The first time I saw the band, and consequently downloaded their EP It Ain't Just Cold Outside from their website, I was hooked. Short and sweet. The full-length is not as immediately catchy, but after spending several days listening, the songs don't leave your head. Naked Gods play rock and roll to put it simply. There are country and folk influences and touches of The Band and The Boss. Live comparisons to Akron/Family are less present on the recording, and the punk rock energy of former bands is manifested more in a small room with live instruments than on the small plastic disc, but it makes for two different experiences.

    "Mothersun" and "Blah Blah Blah" have both morphed from early sing-along stompers to a beautiful sparse arrangement and soulful Rhodes- and bass-led tune, respectively, which makes the record flow smoothly. "Slow Dogs" and "Mountain Smashing Song of Joy" are standouts, but nothing beats "Stranded/Poor". It has the quickest tempo of the collection and plays itself off as a simple major key pop song until it slows into the simple and effective guitar solo and wordless group backup vocals. Welcome Home is an exciting, and even cathartic, rock and roll record from Boone's best band, and I'm excited to see where they go from here, they could do big things if they wanted to.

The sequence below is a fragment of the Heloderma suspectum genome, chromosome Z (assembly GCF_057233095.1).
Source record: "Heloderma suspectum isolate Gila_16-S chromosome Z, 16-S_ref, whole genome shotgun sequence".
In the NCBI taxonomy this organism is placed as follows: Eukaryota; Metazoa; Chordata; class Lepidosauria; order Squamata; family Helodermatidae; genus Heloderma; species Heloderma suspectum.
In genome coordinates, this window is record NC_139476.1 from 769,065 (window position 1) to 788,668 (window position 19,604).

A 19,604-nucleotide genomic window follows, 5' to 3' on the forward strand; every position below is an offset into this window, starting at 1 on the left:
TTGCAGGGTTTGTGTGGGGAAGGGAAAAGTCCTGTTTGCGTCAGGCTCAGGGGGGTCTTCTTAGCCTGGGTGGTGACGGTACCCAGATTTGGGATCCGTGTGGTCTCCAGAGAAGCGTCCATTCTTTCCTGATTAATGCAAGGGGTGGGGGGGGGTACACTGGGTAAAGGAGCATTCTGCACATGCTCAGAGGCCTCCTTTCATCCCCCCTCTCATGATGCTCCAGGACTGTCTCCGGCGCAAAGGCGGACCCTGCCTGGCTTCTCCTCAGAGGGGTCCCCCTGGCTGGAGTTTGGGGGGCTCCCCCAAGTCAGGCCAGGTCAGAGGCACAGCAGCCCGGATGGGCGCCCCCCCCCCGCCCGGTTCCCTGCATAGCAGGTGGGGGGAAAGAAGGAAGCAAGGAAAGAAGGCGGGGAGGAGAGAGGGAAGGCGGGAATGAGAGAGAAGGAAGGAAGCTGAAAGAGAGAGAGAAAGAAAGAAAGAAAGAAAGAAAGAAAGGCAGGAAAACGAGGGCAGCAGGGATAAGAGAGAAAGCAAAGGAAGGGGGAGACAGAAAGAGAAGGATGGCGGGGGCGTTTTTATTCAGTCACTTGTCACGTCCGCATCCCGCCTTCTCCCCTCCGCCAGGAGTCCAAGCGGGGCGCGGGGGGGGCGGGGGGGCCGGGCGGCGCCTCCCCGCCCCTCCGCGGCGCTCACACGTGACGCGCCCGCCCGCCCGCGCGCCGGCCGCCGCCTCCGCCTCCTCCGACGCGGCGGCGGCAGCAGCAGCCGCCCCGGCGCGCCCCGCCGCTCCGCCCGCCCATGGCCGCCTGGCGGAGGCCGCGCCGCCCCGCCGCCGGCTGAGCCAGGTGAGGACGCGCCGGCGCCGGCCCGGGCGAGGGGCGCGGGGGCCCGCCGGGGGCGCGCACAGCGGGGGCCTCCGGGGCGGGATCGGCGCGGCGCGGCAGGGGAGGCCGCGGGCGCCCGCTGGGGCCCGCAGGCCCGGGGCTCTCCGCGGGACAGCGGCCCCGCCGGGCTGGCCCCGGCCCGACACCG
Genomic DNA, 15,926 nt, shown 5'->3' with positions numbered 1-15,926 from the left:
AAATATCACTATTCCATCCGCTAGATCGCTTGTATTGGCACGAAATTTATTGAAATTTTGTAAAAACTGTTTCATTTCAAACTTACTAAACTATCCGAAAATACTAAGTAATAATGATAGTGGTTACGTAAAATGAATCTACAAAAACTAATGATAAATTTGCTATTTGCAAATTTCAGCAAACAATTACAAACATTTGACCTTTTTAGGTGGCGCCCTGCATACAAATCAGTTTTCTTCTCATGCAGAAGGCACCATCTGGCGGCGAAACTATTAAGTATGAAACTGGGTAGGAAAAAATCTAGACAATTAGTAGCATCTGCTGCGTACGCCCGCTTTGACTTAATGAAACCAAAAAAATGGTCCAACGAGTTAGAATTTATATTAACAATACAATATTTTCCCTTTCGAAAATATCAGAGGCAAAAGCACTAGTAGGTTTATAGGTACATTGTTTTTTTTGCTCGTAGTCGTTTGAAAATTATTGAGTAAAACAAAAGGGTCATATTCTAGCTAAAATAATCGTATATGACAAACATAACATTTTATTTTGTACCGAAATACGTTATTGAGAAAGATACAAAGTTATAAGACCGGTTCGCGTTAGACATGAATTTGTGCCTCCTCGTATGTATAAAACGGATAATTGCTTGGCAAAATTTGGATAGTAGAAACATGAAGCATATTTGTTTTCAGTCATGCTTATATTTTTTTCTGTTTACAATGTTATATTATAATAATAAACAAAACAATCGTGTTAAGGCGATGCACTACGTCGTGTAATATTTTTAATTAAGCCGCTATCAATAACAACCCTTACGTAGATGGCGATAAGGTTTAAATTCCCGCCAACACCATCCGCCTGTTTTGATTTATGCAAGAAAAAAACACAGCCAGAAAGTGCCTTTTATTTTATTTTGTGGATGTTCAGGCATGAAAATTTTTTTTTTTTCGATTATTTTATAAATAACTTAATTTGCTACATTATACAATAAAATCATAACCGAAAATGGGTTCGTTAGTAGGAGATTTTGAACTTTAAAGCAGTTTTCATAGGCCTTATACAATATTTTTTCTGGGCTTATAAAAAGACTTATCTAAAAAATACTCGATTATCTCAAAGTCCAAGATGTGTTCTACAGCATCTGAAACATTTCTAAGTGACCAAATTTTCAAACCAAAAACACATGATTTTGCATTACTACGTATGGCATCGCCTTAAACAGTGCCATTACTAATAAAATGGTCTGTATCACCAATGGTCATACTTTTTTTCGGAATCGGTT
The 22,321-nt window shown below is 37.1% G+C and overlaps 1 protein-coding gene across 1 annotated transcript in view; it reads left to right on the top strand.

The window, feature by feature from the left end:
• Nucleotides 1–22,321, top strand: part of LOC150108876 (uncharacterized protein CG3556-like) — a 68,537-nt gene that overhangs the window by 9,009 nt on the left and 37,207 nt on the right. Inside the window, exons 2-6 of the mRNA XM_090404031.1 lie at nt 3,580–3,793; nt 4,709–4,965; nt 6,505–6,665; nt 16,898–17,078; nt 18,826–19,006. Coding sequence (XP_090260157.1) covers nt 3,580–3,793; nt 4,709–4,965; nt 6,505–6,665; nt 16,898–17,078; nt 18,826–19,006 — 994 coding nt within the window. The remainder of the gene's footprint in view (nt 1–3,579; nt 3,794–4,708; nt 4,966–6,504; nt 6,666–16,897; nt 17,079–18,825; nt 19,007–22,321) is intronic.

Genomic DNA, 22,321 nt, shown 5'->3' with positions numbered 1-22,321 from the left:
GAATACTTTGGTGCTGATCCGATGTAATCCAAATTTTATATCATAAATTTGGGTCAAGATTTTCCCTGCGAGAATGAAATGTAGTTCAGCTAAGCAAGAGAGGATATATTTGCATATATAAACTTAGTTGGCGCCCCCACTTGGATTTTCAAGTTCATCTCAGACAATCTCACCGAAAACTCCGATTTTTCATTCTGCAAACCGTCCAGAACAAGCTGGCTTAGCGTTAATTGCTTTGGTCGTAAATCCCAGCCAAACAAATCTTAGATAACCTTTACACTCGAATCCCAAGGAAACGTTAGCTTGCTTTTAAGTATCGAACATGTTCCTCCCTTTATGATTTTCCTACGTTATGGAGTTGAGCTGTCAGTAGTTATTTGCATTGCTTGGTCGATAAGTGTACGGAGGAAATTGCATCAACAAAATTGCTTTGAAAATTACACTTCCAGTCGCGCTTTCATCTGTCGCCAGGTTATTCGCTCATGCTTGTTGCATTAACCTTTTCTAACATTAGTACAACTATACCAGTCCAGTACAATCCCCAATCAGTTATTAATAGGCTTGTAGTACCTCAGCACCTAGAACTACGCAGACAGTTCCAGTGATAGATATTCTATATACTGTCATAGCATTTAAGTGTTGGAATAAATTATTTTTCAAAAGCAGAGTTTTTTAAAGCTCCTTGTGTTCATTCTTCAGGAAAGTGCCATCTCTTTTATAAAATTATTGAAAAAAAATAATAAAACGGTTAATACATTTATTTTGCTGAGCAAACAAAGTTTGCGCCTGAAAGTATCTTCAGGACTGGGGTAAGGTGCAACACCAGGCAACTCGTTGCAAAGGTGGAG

Wednesday, February 4, 2009

    WASU Top 10 & Adds - Week of February 1st

    WASU Top 10
    1. Tom Gabel - "Anna Is A Stool Pigeon"
    2. The Killers - "A Dustland Fairytale"
    3. Kings of Leon - "Closer"
    4. Foreign Orange - "Another Suggestion"
    5. The BPA ft. Iggy Pop - "He's Frank"
    6. J. Roddy Walston and the Business - "Stop Rip and Roll"
    7. Nickel Eye - "Brandy of the Damned"
    8. Kaiser Chiefs - "Never Miss A Beat"
    9. Fires of Rome - "I'll Take You Down"
    10. Oh No Not Stereo - "Can't Trust Anyone"

    WASU Adds
    Franz Ferdinand - "No You Girls"
    Ladyfinger (ne) - "Little Things"
    Black Lips - "Short Fuse"
    Audrye Sessions - "Julianna"
    Ida Maria - "Louie"
    Broken Spindles - "I've Never Been This Afraid"
    Umphreys McGee - "Red Tape"
    Spiral Beach - "Made of Stone"
    Loney, Dear - "Airport Surroundings"
    The Love Language - "Sparxxx"
    Bruce Springsteen - "Working On A Dream"